In summary, the CCM3 results reveal that the SH annular mode sensitivity to tropical Indian Ocean warming is very different from its NH counterpart. First, the polarity is opposite. Second, the phasing with the seasonal cycle is also opposite, with the SAM sensitivity greatest in austral summer but the NAM sensitivity greatest in boreal winter. It is plausible that model biases in simulation of the climatological seasonal cycle and/or that its sensitivity to Indian Ocean forcing could render these results unique to CCM3. However, that these findings are not an artifact of a single model is confirmed by a multimodel analysis (Fig. 6 and Table 2), which demonstrates identical opposing behaviors of annular responses between the hemispheres. Somewhat less reproducible is the distinct seasonality of responses seen in CCM3, with more complicated monthly varying sensitivity occurring especially in the Max Planck Institute (MPI) ECHAM5 and Geophysical Fluid Dynamics Laboratory (GFDL) models.
Two additional features of the sensitivity to Indian Ocean warming are noteworthy, because they are key not only to understanding the structure of atmospheric responses but also to provide mechanisms for their proximate cause. Figure 7a shows the DJF zonal-mean zonal wind changes, and Fig. 8 shows the DJF precipitation changes. It is well known that the positive annular modes coincides with strong midlatitude westerlies (Thompson and Wallace 2000), and Fig. 7a shows strengthening (weakening) in the climatological westerlies of the NH (SH). The patterns can also be interpreted as a poleward (equatorward) shift of the westerlies in the NH (SH) that is consistent with a shift of the NAM (SAM) toward positive (negative) polarity.
Precipitation changes provide a picture for the principal characteristic of the tropical sensitivity to Indian Ocean warming. Figure 8 shows a marked increase in rainfall over the warming Indian Ocean, which tends to shift meridionally with the seasonal cycle of that region’s monsoonal climate and the changing position of intertropical convergence zone (ITCZ). Both the spatial extent and intensity of the increased rainfall are largest in DJF, despite the fact that identical patterns of SST change occur in all seasons.
4. Results of diagnostic experiments
In this section, we investigate possible processes that may contribute to the modeled annular-like responses and their polarity. We will investigate so-called transient adjustment runs, diagnosing the development of atmospheric anomalies prior to equilibration, to gain insights on possible causes. The suitability of studying such additional experiments to understand the equilibrium results of section 3 is supported by the resemblance of the zonal-mean zonal wind response at quasi equilibrium (roughly day 45) to the DJF seasonal mean response in the prior runs (cf. Figs. 7a,b). We also further investigate the role of diabatic heating associated with the tropical rainfall sensitivity in driving the extratropical circulation response (section 4c).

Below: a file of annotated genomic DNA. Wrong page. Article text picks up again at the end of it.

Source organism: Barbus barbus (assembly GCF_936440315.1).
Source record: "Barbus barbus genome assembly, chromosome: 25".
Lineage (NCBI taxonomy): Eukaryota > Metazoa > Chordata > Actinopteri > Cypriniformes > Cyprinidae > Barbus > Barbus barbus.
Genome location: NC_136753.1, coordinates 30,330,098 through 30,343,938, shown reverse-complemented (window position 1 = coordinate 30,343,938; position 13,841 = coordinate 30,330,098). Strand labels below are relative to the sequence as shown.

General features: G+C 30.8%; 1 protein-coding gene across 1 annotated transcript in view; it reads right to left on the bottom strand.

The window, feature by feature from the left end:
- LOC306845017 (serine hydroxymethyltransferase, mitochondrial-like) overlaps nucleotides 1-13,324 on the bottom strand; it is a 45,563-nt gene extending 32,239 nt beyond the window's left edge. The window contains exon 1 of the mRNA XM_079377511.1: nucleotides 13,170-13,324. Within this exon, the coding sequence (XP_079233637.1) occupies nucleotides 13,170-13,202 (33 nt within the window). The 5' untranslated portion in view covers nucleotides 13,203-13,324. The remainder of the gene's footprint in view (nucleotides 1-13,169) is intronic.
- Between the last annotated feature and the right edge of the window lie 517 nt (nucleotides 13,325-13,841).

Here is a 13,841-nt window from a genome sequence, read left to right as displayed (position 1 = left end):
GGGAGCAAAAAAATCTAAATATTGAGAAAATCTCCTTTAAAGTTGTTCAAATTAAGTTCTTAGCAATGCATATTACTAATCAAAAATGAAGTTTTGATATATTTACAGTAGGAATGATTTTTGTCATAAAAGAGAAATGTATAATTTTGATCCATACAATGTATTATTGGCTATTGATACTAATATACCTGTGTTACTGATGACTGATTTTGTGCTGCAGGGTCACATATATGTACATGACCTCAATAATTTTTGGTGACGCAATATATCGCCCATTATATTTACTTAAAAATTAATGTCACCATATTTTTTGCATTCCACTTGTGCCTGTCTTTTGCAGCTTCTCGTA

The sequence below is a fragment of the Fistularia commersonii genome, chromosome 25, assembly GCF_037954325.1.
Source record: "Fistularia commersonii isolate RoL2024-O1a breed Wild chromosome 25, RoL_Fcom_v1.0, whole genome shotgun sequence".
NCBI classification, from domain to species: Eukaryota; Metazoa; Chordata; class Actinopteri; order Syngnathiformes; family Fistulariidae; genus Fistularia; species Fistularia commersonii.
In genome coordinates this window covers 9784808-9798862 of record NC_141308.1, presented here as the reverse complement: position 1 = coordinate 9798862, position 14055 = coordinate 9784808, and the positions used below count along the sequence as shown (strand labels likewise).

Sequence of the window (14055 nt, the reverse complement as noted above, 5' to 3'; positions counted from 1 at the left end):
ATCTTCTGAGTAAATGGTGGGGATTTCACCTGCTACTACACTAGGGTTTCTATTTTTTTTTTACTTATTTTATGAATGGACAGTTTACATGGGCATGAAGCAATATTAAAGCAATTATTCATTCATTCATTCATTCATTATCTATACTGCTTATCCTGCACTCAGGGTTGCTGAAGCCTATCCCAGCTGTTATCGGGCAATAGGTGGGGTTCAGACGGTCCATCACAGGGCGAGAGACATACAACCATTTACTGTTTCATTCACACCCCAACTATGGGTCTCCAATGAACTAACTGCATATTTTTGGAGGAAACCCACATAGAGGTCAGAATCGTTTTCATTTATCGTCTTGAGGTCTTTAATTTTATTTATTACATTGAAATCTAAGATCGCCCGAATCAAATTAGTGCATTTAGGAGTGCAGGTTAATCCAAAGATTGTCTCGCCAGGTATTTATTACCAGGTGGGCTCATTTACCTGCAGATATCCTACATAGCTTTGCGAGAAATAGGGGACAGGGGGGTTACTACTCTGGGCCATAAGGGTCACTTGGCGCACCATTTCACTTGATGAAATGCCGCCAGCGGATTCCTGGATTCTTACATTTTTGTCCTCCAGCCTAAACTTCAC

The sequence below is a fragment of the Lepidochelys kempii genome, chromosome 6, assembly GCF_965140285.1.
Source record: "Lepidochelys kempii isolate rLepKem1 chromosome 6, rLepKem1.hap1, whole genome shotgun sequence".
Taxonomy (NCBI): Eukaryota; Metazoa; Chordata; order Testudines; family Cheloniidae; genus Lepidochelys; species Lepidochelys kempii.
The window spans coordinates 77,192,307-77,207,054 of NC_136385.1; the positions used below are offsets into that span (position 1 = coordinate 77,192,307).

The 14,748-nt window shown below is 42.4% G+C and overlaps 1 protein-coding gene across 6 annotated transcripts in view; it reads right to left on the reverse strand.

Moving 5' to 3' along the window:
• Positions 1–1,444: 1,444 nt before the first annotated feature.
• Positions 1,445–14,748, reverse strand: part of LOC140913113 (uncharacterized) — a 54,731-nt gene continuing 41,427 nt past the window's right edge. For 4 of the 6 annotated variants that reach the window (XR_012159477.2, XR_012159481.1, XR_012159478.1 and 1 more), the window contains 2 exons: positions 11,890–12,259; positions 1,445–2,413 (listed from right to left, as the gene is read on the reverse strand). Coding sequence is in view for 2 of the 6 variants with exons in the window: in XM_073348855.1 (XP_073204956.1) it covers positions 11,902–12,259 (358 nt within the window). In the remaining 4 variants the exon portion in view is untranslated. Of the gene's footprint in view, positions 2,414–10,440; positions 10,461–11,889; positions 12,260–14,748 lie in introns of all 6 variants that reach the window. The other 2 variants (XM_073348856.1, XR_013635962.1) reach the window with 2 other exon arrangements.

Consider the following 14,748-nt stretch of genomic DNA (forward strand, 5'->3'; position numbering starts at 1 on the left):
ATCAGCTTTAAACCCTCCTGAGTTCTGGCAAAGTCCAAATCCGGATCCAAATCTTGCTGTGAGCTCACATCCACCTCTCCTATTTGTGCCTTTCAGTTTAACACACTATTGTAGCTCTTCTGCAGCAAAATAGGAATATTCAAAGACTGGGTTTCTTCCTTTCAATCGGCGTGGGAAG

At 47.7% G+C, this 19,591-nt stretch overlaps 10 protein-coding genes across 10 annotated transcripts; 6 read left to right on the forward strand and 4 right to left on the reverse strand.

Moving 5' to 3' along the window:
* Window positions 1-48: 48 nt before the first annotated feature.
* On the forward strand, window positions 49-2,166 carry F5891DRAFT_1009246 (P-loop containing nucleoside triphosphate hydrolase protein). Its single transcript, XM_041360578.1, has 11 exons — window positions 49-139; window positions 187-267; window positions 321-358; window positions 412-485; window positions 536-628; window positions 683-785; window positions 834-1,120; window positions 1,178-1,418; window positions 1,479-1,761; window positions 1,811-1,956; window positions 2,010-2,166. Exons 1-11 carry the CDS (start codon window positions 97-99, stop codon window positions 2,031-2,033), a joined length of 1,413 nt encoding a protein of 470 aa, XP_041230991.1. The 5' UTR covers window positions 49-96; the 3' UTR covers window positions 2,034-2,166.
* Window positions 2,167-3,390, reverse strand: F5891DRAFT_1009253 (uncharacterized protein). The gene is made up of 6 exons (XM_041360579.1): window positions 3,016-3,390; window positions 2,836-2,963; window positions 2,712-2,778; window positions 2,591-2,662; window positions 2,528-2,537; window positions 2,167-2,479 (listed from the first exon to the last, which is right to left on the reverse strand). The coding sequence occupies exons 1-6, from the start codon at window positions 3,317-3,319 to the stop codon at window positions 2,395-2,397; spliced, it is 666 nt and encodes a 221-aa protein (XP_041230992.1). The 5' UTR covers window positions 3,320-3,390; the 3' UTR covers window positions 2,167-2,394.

a. Evolution of transient response
The transient atmospheric adjustment to a tropical SSTA, for instance, as studied in Jin and Hoskins (1995), can be broadly viewed as occurring on a 2–4-week time scale before equilibration. In the first week, tropical heating anomalies develop and mature while the circulation response is mostly local and tropically confined. Linear wave dynamics and a global stationary wave response mature within the second to third weeks. The latter can be viewed as direct linear response to a tropical heating forcing modifying the basic state resulting in the reorganization of transient eddies, which induce anomalous transient-eddy flux that further interact with the evolving large-scale flow. This latter feedback process is important in determining the equilibrated solution (e.g., Held et al. 1989), whose ultimate adjustment time scale is on the order of a few weeks for steady forcing. The different phases of this adjustment can be monitored in output of experiments where the SST forcing of 1°C Indian Ocean warmth is suddenly switched on and the subsequent daily evolution of model states is examined. These states are based on a large 60-member ensemble to isolate the coherent part of the forcing–response relation (see also Hoerling et al. 2004).